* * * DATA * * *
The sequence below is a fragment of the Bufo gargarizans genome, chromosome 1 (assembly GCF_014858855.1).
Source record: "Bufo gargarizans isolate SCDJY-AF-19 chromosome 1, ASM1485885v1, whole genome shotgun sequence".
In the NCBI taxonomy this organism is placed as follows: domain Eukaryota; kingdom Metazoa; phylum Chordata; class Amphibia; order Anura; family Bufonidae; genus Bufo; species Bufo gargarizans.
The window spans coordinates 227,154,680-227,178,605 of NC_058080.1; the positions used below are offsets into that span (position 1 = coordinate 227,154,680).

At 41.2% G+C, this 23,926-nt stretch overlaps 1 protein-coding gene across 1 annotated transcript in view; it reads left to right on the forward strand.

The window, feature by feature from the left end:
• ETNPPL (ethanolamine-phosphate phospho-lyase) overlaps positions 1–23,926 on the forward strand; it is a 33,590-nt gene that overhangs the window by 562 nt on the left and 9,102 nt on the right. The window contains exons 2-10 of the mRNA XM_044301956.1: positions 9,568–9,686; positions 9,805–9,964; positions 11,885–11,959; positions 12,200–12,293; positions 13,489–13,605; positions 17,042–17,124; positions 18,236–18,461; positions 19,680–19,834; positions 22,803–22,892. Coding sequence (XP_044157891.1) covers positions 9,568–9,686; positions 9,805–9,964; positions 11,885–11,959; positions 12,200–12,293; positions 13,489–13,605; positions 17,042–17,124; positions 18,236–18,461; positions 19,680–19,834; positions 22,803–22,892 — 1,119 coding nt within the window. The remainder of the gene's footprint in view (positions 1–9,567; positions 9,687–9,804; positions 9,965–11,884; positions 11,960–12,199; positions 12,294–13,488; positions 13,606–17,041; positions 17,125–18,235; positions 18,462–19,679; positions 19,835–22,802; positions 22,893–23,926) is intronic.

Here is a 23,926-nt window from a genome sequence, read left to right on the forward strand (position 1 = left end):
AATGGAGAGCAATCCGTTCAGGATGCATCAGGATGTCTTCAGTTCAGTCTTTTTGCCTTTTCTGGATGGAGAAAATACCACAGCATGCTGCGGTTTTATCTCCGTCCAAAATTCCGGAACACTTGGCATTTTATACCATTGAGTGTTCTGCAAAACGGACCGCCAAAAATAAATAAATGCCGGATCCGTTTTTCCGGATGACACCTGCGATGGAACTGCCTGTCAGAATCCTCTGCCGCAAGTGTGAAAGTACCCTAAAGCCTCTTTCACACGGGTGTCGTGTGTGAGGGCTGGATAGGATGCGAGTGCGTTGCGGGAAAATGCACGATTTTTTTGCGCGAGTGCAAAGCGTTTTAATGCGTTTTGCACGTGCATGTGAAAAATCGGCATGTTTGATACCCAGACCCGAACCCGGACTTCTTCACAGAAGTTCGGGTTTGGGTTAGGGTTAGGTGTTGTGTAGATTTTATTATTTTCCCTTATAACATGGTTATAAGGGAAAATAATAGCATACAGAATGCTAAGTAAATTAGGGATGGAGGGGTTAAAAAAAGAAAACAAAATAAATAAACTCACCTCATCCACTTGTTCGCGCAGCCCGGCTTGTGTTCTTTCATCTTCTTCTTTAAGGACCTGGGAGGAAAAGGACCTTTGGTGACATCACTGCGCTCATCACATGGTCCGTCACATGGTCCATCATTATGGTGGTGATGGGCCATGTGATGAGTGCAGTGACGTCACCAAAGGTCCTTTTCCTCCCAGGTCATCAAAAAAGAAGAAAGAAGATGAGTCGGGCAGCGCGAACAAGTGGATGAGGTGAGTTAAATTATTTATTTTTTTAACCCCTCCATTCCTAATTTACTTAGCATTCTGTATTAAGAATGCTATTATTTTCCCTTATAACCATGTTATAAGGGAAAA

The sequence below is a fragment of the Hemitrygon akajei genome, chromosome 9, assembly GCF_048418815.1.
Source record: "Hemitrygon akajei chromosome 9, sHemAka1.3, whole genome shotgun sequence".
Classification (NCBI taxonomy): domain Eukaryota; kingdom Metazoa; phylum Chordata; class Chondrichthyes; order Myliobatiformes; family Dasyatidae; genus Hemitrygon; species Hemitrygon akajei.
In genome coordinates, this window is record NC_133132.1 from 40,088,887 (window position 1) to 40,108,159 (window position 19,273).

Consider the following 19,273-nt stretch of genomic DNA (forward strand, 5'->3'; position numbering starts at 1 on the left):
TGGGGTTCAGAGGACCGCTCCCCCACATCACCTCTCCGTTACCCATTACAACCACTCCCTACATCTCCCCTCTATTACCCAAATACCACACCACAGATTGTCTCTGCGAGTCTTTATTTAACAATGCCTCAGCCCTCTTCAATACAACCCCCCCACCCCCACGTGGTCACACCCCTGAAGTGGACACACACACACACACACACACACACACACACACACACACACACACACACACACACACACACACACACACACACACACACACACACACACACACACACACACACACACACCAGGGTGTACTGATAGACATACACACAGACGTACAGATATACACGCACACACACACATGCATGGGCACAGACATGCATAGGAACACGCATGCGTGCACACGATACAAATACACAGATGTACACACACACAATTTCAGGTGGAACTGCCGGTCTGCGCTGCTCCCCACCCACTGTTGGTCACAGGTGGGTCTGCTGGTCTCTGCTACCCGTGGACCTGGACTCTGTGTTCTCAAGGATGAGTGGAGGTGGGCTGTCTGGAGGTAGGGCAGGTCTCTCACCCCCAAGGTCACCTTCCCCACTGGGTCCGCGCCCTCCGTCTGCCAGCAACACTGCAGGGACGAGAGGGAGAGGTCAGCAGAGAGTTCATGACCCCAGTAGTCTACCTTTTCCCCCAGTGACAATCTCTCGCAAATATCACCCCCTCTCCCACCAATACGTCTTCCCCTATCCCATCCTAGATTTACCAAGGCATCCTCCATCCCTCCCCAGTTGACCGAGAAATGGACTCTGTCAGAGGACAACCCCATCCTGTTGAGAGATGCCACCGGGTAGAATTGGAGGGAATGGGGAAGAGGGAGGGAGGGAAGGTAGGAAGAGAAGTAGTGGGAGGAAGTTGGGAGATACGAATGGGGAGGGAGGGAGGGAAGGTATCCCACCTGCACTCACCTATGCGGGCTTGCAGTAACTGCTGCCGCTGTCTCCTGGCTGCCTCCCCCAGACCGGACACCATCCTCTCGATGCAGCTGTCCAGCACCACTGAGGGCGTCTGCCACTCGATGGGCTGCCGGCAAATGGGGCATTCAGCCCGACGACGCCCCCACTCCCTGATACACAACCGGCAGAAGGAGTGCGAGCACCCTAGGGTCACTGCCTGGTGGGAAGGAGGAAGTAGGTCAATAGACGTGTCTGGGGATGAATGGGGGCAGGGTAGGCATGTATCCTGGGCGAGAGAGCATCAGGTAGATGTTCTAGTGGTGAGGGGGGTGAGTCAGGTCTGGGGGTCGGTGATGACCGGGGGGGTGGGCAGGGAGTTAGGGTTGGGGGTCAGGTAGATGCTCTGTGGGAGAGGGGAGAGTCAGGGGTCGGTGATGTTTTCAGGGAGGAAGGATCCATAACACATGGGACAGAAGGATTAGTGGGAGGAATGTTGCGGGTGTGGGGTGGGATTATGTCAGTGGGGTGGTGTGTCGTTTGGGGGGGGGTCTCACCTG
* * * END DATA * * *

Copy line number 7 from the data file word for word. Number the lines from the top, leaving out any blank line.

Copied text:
• ETNPPL (ethanolamine-phosphate phospho-lyase) overlaps positions 1–23,926 on the forward strand; it is a 33,590-nt gene that overhangs the window by 562 nt on the left and 9,102 nt on the right. The window contains exons 2-10 of the mRNA XM_044301956.1: positions 9,568–9,686; positions 9,805–9,964; positions 11,885–11,959; positions 12,200–12,293; positions 13,489–13,605; positions 17,042–17,124; positions 18,236–18,461; positions 19,680–19,834; positions 22,803–22,892. Coding sequence (XP_044157891.1) covers positions 9,568–9,686; positions 9,805–9,964; positions 11,885–11,959; positions 12,200–12,293; positions 13,489–13,605; positions 17,042–17,124; positions 18,236–18,461; positions 19,680–19,834; positions 22,803–22,892 — 1,119 coding nt within the window. The remainder of the gene's footprint in view (positions 1–9,567; positions 9,687–9,804; positions 9,965–11,884; positions 11,960–12,199; positions 12,294–13,488; positions 13,606–17,041; positions 17,125–18,235; positions 18,462–19,679; positions 19,835–22,802; positions 22,893–23,926) is intronic.